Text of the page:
buildingSMART Australasia | The National BIM Initiative (NBI)
Creating a Better Built Environment

The National BIM Initiative (NBI)

The Australian economy could be better off by as much as $7.6 billion over the next decade by adopting the NBI recommendations. Can we afford not to take action?

The National Building Information Modelling Initiative (NBI) Report was commissioned by BEIIC (the Built Environment Industry Innovation Council) and authored by buildingSMART Australasia in 2012.

Download the NBI Report

The report, which was co-funded by the Commonwealth Government, specifies a “strategy for the focussed adoption of building information modelling, and related digital technologies and processes, for the Australian built environment sector”

One of the NBI authors, Wayne Eastley, from the Tasmanian Department of Health and Human Services (DHHS), states that Government Clients, such as the DHHS, “see a strategic opportunity to use BIM to drive greater cost efficiencies and intelligent whole-of-life asset management practices required for a low carbon future”.

The National BIM Initiative Report comprises 2 volumes. Volume 1: Strategy (what needs to be done) and Volume 2: Implementation Plan (how it should be done, with detailed costings and timeframes included). (Updated 24 Aug)

buildingSMART Chair, John Mitchell, states that “our national competitiveness is at stake if nothing is done to address the issues that are the focus of the strategy outlined in the NBI”.  He continues: “Building information modelling is a set of processes and technologies that, after 25 years’ gestation, is being adopted by all of the leading international construction economies. The pace of this adoption is gaining great momentum, and it is important that Australia does not get left behind in this. It is essential that Australia takes a proactive role in contributing to this work to derive a truly national economic benefit. Our studies show that the Australian economy could be better off by as much as $7.6 billion over the next decade.

Key Points:

  • The Construction Industry makes up around 6-8% of GDP but has been suffering from a decline in productivity over the past 30 years.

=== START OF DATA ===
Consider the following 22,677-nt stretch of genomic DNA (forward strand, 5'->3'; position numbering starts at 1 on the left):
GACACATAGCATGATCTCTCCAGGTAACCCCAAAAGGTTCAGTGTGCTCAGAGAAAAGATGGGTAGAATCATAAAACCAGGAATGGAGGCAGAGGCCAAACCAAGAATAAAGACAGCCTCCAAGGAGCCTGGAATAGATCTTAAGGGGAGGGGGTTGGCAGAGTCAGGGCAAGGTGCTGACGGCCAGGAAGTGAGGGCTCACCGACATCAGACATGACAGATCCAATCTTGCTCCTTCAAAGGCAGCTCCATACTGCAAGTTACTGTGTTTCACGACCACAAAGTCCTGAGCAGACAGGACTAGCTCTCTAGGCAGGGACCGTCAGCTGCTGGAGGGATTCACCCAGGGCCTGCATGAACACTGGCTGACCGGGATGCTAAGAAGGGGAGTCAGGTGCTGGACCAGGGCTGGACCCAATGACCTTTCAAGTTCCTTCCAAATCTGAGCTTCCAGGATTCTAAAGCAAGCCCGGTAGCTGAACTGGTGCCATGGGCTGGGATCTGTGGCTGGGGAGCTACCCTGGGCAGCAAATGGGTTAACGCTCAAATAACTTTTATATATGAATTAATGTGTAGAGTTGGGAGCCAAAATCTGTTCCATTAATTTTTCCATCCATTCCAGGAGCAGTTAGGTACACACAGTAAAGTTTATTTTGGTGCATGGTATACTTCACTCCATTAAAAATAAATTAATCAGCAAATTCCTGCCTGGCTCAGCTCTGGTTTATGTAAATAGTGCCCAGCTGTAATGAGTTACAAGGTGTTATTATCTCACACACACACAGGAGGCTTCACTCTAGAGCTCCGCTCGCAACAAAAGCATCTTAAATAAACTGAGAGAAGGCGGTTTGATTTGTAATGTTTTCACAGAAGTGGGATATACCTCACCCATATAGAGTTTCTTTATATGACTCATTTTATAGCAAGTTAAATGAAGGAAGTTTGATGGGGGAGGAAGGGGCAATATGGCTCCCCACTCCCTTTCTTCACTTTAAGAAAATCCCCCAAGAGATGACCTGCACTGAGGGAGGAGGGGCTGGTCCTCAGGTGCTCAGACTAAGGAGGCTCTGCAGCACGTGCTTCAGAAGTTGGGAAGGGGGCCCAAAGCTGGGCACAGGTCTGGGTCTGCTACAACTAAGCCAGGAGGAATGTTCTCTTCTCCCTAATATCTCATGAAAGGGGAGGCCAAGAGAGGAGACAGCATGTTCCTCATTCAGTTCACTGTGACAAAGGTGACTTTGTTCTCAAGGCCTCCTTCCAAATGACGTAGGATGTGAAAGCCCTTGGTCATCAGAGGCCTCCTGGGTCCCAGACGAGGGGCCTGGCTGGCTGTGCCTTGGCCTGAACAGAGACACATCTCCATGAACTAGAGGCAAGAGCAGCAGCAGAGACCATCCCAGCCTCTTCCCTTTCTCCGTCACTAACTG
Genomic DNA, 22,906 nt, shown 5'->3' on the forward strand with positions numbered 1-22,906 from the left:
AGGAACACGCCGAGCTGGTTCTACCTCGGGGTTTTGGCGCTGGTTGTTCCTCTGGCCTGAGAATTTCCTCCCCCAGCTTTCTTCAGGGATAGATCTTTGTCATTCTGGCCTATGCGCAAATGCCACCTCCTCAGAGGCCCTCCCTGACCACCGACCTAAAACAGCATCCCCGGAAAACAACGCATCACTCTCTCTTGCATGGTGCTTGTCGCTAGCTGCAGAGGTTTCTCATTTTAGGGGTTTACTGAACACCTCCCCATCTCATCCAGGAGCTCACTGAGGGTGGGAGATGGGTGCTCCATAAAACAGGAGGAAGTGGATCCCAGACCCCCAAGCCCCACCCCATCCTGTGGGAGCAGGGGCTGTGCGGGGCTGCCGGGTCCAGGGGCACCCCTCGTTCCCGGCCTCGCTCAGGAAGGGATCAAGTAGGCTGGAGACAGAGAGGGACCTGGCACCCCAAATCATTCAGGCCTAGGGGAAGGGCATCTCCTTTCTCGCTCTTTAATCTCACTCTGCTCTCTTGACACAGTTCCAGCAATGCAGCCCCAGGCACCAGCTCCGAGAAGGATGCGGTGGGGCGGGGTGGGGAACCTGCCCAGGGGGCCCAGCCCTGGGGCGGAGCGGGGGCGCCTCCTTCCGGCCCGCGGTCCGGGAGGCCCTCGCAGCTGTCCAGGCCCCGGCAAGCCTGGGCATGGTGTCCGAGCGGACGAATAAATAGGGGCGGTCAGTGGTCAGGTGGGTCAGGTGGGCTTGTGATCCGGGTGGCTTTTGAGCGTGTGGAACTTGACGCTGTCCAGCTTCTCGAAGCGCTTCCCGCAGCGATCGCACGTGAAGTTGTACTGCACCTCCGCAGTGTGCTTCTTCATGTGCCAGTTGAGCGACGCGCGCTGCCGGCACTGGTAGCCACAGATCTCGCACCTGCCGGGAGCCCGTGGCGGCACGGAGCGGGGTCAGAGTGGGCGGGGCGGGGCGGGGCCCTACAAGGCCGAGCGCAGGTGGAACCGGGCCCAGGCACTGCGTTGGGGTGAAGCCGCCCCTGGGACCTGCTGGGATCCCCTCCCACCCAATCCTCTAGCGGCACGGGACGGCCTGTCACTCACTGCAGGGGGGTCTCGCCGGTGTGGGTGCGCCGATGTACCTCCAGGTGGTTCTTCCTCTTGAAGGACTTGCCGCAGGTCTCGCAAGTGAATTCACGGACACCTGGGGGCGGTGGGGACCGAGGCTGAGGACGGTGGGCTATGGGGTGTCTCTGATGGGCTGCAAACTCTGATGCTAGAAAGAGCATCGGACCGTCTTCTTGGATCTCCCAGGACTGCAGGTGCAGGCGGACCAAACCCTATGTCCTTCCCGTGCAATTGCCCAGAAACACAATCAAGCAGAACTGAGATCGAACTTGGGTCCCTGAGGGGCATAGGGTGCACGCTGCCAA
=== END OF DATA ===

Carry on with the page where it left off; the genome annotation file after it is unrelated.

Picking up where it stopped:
• The Allen Consulting Report Productivity in the Buildings Network, commissioned by BEIIC in 2010, estimated that “accelerated widespread adoption of BIM technology would…have a significant expansionary effect on the Australian economy”, and in just over a decade this would equate to an increase in GDP of between $4.8 billion and  $7.6 billion.
  • Many barriers were identified that are preventing the industry from achieving this boost in productivity.
  • buildingSMART held a series of MESH conferences and workshops in all the Australian states between 2011 and 2012, with stakeholders from government, industry and academia, to identify key targets for improvement

The 6 key targets were:

  • Procurement (new collaborative contracts and how to manage risk)
  • BIM Guidelines (clear standards for Australian BIM users)
  • Education (a new multi-disciplinary approach to educating building professionals is required)
  • Product Data and BIM Libraries (the building supply chain needs to get involved and start digitising their components for inclusion in intelligent building models)
  • Process and Data Exchange (there are insufficient accepted universal standards in place for exchange of BIM data for collaboration)
  • Regulatory Framework (planners, local government and other regulatory bodies need guidance on assessing and approving BIM-based projects)

The combined feedback from these conferences and workshops was collated as part of a huge team effort and submitted to DIISRTE in June 2012, in the form of the National BIM Initiative (NBI) Report.